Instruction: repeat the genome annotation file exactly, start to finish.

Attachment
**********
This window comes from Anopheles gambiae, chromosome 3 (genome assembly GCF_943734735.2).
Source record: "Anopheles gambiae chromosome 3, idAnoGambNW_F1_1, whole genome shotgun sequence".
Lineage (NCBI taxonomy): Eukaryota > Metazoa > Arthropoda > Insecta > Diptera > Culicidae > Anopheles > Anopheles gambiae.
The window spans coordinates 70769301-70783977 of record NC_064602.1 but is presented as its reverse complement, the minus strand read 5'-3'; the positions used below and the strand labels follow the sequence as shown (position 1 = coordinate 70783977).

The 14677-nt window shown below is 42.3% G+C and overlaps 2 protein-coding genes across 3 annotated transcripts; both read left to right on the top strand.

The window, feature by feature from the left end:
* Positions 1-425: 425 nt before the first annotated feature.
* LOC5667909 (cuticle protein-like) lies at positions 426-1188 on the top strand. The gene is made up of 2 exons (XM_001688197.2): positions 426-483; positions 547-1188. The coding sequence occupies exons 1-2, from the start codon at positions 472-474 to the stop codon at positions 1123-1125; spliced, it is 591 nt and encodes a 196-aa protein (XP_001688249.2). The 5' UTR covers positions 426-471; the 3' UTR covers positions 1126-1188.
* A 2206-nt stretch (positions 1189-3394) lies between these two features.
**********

This window comes from Anopheles gambiae, chromosome 3 (genome assembly GCF_943734735.2).
Source record: "Anopheles gambiae chromosome 3, idAnoGambNW_F1_1, whole genome shotgun sequence".
Lineage (NCBI taxonomy): Eukaryota > Metazoa > Arthropoda > Insecta > Diptera > Culicidae > Anopheles > Anopheles gambiae.
The window spans coordinates 70769301-70783977 of record NC_064602.1 but is presented as its reverse complement, the minus strand read 5'-3'; the positions used below and the strand labels follow the sequence as shown (position 1 = coordinate 70783977).

The 14677-nt window shown below is 42.3% G+C and overlaps 2 protein-coding genes across 3 annotated transcripts; both read left to right on the top strand.

The window, feature by feature from the left end:
* Positions 1-425: 425 nt before the first annotated feature.
* LOC5667909 (cuticle protein-like) lies at positions 426-1188 on the top strand. The gene is made up of 2 exons (XM_001688197.2): positions 426-483; positions 547-1188. The coding sequence occupies exons 1-2, from the start codon at positions 472-474 to the stop codon at positions 1123-1125; spliced, it is 591 nt and encodes a 196-aa protein (XP_001688249.2). The 5' UTR covers positions 426-471; the 3' UTR covers positions 1126-1188.
* A 2206-nt stretch (positions 1189-3394) lies between these two features.